After a participant has signed up they will need a place to submit. Dropbox File Requests is one option or Drive Uploader if you use Google Drive. Both methods will give you a secure link where participants can submit their files. This can also be accomplished with a simple email like firstname.lastname@example.org
Paypal is the easiest way to distribute award money. All you need is the email of the winner. Go into your Paypal account and send the money to their email. They will receive a notification that the money is waiting for them.
What kind of marketing should I do for my writing contest? Everything will depend on your target audience. You really only need to answer two questions.
If you don't already have a list of people waiting to enter your contest, don't worry. Start with the basics and reach out to blogs and publications that target your audience and notify them of the contest. Make sure to explain the rules and ask them to share it with their readers. Many sites will already have a special page for ongoing contests.
Make sure to connect with blogs and individual bloggers in your niche, not just any random subject. For example, GoArchitect seeks to connect with designers and other people in the architecture industry. We want to foster healthy relationships with online publications who are interesting and trusted amongst professionals and students in our field.
Consider using social media like Facebook Groups, Twitter, and LinkedIn Groups to notify people that the contest has started. Do not underestimate personal messages; asking someone directly to take a look and providing that personal touch can be very effective.
As a minimum, submit to a few writing competition lists. Here are some of our favorites.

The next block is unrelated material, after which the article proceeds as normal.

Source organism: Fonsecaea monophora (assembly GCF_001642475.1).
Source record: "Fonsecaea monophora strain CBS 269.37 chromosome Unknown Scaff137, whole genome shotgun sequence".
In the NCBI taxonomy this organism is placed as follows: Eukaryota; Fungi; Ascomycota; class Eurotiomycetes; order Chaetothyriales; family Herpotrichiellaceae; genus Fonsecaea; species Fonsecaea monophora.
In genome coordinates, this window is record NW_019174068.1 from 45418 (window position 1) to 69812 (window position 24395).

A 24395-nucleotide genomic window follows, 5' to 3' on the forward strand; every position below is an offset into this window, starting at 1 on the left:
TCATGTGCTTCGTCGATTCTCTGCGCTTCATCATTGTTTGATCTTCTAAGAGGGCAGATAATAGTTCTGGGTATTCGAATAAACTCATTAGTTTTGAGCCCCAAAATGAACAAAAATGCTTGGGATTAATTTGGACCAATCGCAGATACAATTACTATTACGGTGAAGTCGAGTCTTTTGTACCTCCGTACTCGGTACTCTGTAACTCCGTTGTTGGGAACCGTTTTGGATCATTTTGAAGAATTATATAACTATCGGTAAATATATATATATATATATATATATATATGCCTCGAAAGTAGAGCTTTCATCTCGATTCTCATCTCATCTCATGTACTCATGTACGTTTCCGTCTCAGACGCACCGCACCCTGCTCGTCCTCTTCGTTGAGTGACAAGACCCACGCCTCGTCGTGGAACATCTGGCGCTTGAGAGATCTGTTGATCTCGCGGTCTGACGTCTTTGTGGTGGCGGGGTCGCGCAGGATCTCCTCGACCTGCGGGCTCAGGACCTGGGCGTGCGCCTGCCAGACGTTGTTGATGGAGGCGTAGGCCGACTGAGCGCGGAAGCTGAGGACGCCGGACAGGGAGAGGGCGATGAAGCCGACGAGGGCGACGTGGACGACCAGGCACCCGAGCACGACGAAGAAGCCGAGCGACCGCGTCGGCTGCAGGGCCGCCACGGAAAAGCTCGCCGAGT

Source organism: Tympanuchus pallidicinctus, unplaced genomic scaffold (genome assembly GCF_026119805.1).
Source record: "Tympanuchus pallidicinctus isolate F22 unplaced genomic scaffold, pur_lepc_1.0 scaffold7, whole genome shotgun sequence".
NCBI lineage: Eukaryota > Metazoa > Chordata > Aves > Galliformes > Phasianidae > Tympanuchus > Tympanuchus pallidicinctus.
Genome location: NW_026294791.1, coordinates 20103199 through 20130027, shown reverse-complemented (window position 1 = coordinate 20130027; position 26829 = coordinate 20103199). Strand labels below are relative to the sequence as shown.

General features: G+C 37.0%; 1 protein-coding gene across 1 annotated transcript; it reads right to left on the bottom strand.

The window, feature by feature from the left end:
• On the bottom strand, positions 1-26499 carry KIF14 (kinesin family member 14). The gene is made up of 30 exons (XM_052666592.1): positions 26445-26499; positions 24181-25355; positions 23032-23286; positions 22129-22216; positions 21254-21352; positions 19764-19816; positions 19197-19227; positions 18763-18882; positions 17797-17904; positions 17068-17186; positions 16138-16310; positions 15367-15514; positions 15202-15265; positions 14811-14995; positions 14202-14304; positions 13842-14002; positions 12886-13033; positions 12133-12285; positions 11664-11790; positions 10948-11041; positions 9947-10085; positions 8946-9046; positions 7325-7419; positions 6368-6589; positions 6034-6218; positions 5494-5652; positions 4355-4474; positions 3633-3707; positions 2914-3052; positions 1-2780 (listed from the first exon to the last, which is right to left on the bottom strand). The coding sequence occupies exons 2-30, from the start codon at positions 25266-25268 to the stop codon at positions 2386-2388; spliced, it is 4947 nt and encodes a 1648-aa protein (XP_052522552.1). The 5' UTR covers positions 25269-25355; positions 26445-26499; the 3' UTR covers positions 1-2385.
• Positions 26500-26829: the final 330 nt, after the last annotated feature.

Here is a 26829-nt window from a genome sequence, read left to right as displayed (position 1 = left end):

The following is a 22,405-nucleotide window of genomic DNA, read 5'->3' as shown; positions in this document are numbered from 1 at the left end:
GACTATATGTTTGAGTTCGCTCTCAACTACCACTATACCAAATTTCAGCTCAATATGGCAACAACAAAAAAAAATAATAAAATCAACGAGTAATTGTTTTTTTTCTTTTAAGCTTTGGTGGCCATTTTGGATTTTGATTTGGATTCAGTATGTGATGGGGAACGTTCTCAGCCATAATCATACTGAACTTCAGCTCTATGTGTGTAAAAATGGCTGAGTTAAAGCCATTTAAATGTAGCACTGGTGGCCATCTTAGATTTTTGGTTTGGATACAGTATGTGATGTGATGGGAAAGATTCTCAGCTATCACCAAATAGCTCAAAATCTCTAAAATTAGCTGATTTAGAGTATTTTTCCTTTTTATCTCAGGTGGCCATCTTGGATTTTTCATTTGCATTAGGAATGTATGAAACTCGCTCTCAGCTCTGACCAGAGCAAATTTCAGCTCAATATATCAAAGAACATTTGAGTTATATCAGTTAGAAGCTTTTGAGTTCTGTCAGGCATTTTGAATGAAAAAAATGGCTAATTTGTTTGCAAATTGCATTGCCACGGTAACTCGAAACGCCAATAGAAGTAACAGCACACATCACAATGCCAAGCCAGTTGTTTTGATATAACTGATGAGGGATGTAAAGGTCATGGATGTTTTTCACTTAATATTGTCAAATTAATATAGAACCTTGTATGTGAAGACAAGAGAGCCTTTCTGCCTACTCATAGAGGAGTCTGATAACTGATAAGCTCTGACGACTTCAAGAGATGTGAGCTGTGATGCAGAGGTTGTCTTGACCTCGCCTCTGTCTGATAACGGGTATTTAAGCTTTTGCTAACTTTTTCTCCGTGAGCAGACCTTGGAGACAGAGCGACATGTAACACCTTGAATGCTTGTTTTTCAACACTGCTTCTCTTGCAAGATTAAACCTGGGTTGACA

If your contest is free to enter reach out to:
People participate in writing contests for numerous reasons. Perhaps they are students looking to build up their portfolio. Some are amateur writers seeking recognition. Others might only be interested in the prize money.
Whoever they are, try to determine what drives them and give them what they want. This could mean boosting your reward money or even offering a certificate of participation for their school.
If you don’t know the answer to this question, do a survey on social media or just email a few people you think would participate and ask.
Once you know what their motivations are, it will be easier for you to determine which blogs, publications, social media groups, or events you should market your contest towards.
Hosting your own writing contest can be one of the quickest ways to develop active relationships with up-and-coming writers from around the world. These guys are hungry, talented, and want to get their name out there. So whether you're doing it for a non-profit, a professional industry, or education take a leap and give it a try.
Remember to use the super-useful Break-Even Analysis this will save you lots of headaches when it comes to make sure your contest will be a successful.
If you've used this guide leave a comment below! We would love to hear about it.
Getting your license as a professional architect is hard work. Break it down into manageable steps by reading through our quick guide.
January 24, 2020
Interview with Dr. Richard Blythe, Dean of Virginia Tech's College of Architecture and Urban Studies
May 29, 2019
Deborah Hauptmann, shares her vision for education.
October 16, 2019
SCI-Arc Director Hernan Diaz Alonso shares his culture, vision, and books that have influenced his life in architecture.
April 11, 2019
Mark L. Gardner, Director of Parsons Masters In Architecture, speaks about culture, diversity, and his vision for his student's educations.
June 5, 2019